In this alternative the nourishment is limited to the tidal flat areas directly adjacent to the shoreline, 500 hectares in total. The nourishment contributes to nature value as well as flood safety. The nature quality effects in this alternative are both permanent and temporary. The tidal flat area (ecotype 1) still reduces permanently, since the nourished volume is relatively small. In addition, the nourishment acitivity has two temporary negative effects on the tidal flat area. Firstly, burial by sand causes a temporary loss of species (Holzhauer & van der Werf, 2009). After completion, species recolonize the sand layer within a period of about 3-5 years. This recolanization rate depends on the thickness and characteristics of the sand layer, the physical distance to the surviving ecosystem and the migration characteristics of surviving fellow species. Secondly, sand transport away from the nourishment may disturbs the wading birds and mammals (seals) in the surrounding tidal flat area. The actual disturbance also depends on the timing of the activity.

    The shallow water area (ecotype 2) increases when tidal flats become submerged. As this will not be the case for nourished areas, this effect will be smaller than in the autonomous development. The nourishment therefore has a temporary negative effect on the shallow water area. Depending on how the nourishment is realised, the activity results in more or less suspended matter in the water column directly adjacent to the nourished area. The resulting turbidity may temporarily affects benthos and fish, and if much of this sand is deposited this may harm filter feeders (mussels, oysters).

    The deep water area (ecotype 5) will not increase or decrease significantly. The sand extraction does have a more or less permanent negative effect on the borrow area. The benthos in the borrow area is probably destroyed completely and, depending on the depth of the sand pit, will take time to recover or will not recover, at all. In addition, dredging may have a temporary negative effect via the turbid plume it creates. Depending on the intensity and the duration of the ensuing stress, this may affect benthos and fish (see also the tool on species response curves).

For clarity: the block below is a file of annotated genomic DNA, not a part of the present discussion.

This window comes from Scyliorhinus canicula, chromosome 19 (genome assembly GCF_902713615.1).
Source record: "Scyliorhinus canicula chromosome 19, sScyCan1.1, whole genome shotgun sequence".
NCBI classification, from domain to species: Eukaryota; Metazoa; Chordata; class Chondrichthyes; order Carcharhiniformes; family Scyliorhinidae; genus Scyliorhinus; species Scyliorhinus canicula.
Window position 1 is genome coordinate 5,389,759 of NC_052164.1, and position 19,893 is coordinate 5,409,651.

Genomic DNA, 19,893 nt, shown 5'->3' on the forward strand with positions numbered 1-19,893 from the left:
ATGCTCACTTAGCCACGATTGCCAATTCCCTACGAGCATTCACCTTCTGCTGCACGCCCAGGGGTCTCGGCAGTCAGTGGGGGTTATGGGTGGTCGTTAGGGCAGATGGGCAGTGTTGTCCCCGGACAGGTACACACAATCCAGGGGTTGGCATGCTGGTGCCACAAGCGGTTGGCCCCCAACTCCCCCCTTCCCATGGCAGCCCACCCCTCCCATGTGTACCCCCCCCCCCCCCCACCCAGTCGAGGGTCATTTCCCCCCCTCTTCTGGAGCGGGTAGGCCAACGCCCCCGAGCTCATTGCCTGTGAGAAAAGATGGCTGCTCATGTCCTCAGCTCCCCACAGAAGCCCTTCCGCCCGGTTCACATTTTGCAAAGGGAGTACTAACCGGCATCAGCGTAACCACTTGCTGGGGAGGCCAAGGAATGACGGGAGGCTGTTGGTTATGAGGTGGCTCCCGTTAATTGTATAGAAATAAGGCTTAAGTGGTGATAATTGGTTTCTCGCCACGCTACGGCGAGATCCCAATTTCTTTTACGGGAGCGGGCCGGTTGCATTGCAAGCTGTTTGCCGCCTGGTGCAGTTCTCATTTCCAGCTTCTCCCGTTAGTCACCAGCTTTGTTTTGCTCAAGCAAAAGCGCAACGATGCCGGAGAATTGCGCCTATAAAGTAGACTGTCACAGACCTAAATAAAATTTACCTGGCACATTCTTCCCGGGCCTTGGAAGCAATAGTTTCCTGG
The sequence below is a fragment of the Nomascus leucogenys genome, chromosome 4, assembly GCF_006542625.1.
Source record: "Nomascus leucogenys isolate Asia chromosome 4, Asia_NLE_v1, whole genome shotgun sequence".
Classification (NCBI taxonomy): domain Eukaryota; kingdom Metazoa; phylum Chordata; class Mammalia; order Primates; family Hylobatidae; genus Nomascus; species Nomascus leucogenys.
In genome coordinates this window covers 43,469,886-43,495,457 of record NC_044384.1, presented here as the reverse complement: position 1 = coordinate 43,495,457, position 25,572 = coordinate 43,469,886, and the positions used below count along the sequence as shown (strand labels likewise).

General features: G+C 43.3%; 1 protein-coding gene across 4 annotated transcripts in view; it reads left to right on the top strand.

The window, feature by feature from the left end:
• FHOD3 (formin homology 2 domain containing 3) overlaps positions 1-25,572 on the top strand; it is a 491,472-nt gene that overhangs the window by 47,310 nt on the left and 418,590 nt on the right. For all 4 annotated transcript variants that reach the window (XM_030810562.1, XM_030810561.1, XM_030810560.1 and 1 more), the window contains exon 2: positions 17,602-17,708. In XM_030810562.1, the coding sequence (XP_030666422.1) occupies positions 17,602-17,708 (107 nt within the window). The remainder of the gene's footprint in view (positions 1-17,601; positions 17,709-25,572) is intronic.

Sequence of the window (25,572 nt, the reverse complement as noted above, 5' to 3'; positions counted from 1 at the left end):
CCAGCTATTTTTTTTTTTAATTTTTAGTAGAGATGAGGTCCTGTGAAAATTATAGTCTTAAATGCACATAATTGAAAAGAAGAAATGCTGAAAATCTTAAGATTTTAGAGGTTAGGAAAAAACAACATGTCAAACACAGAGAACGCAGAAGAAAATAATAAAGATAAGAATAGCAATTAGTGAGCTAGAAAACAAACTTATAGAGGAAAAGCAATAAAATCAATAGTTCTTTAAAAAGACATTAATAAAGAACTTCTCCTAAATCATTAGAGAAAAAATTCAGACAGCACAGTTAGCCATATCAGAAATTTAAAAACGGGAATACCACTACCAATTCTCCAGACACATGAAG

Tidal flat alternative

    In the tidal flat alternative, the aim is to maintain the current tidal flat area (10.000 hectare) and its quality. To maintain the current area, 8.500 hectare tidal flat is nourished. The other 1.500 hectare does not erode since these flats are located in sheltered area. The tidal flats are nourished one by one. Nourishing the whole area at one time is both unfeasible (in terms of amount of sand required) and undesirable (in terms of environmental damage). For this case study example, the maximum area affected by a single nourishment is set at 10%. Furthermore, after a number of years the nourished areas have to be renourished for maintenance. The ratio tidal flat/ shallow water in this alternative remains the same as in the current situation. The negative side-effects of nourishment and sand mining are similar to those .described for the shore alternative.

    Sub step 1c) Define components and system relations for each ecotype